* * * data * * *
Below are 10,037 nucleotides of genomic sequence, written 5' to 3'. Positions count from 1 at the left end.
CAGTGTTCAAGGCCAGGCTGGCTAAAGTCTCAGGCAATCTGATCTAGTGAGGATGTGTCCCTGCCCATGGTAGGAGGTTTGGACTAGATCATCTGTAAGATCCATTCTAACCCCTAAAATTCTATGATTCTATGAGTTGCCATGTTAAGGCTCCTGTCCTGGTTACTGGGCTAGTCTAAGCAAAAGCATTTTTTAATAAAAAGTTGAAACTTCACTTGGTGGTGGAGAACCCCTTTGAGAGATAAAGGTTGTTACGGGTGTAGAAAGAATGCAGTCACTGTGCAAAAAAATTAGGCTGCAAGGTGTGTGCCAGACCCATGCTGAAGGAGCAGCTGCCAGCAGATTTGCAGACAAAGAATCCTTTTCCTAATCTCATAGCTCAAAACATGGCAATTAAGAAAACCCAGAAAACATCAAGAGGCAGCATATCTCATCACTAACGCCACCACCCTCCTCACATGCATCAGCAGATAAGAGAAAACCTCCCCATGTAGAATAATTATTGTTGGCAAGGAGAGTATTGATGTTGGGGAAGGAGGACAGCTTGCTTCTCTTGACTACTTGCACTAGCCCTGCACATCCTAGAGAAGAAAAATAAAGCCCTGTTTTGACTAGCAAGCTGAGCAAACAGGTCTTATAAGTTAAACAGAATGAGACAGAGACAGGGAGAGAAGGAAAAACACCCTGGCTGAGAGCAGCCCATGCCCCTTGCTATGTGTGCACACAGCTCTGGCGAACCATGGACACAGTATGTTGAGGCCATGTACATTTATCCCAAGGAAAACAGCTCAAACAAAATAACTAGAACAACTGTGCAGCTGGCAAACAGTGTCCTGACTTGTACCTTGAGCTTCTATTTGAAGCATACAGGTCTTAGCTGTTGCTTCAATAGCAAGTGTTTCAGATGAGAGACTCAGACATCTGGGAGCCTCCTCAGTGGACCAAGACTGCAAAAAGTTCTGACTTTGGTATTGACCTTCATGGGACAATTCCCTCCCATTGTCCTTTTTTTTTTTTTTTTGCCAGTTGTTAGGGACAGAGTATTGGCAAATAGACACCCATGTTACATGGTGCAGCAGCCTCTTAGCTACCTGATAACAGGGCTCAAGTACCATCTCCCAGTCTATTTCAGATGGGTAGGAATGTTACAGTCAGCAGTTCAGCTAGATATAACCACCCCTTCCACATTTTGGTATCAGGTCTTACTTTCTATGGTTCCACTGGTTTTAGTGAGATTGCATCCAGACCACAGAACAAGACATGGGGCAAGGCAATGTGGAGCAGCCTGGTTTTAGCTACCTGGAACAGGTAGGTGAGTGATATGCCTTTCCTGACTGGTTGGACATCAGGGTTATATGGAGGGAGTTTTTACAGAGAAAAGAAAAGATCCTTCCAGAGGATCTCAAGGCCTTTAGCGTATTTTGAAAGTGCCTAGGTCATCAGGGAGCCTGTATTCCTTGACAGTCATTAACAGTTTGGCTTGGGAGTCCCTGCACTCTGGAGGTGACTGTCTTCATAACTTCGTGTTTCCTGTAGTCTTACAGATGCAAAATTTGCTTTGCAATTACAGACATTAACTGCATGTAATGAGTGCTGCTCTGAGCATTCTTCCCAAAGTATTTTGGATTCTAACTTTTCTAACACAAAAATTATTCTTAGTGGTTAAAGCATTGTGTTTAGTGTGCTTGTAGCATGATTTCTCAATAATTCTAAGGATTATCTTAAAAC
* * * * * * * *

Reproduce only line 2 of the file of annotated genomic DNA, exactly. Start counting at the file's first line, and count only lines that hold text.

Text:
CAGTGTTCAAGGCCAGGCTGGCTAAAGTCTCAGGCAATCTGATCTAGTGAGGATGTGTCCCTGCCCATGGTAGGAGGTTTGGACTAGATCATCTGTAAGATCCATTCTAACCCCTAAAATTCTATGATTCTATGAGTTGCCATGTTAAGGCTCCTGTCCTGGTTACTGGGCTAGTCTAAGCAAAAGCATTTTTTAATAAAAAGTTGAAACTTCACTTGGTGGTGGAGAACCCCTTTGAGAGATAAAGGTTGTTACGGGTGTAGAAAGAATGCAGTCACTGTGCAAAAAAATTAGGCTGCAAGGTGTGTGCCAGACCCATGCTGAAGGAGCAGCTGCCAGCAGATTTGCAGACAAAGAATCCTTTTCCTAATCTCATAGCTCAAAACATGGCAATTAAGAAAACCCAGAAAACATCAAGAGGCAGCATATCTCATCACTAACGCCACCACCCTCCTCACATGCATCAGCAGATAAGAGAAAACCTCCCCATGTAGAATAATTATTGTTGGCAAGGAGAGTATTGATGTTGGGGAAGGAGGACAGCTTGCTTCTCTTGACTACTTGCACTAGCCCTGCACATCCTAGAGAAGAAAAATAAAGCCCTGTTTTGACTAGCAAGCTGAGCAAACAGGTCTTATAAGTTAAACAGAATGAGACAGAGACAGGGAGAGAAGGAAAAACACCCTGGCTGAGAGCAGCCCATGCCCCTTGCTATGTGTGCACACAGCTCTGGCGAACCATGGACACAGTATGTTGAGGCCATGTACATTTATCCCAAGGAAAACAGCTCAAACAAAATAACTAGAACAACTGTGCAGCTGGCAAACAGTGTCCTGACTTGTACCTTGAGCTTCTATTTGAAGCATACAGGTCTTAGCTGTTGCTTCAATAGCAAGTGTTTCAGATGAGAGACTCAGACATCTGGGAGCCTCCTCAGTGGACCAAGACTGCAAAAAGTTCTGACTTTGGTATTGACCTTCATGGGACAATTCCCTCCCATTGTCCTTTTTTTTTTTTTTTTGCCAGTTGTTAGGGACAGAGTATTGGCAAATAGACACCCATGTTACATGGTGCAGCAGCCTCTTAGCTACCTGATAACAGGGCTCAAGTACCATCTCCCAGTCTATTTCAGATGGGTAGGAATGTTACAGTCAGCAGTTCAGCTAGATATAACCACCCCTTCCACATTTTGGTATCAGGTCTTACTTTCTATGGTTCCACTGGTTTTAGTGAGATTGCATCCAGACCACAGAACAAGACATGGGGCAAGGCAATGTGGAGCAGCCTGGTTTTAGCTACCTGGAACAGGTAGGTGAGTGATATGCCTTTCCTGACTGGTTGGACATCAGGGTTATATGGAGGGAGTTTTTACAGAGAAAAGAAAAGATCCTTCCAGAGGATCTCAAGGCCTTTAGCGTATTTTGAAAGTGCCTAGGTCATCAGGGAGCCTGTATTCCTTGACAGTCATTAACAGTTTGGCTTGGGAGTCCCTGCACTCTGGAGGTGACTGTCTTCATAACTTCGTGTTTCCTGTAGTCTTACAGATGCAAAATTTGCTTTGCAATTACAGACATTAACTGCATGTAATGAGTGCTGCTCTGAGCATTCTTCCCAAAGTATTTTGGATTCTAACTTTTCTAACACAAAAATTATTCTTAGTGGTTAAAGCATTGTGTTTAGTGTGCTTGTAGCATGATTTCTCAATAATTCTAAGGATTATCTTAAAAC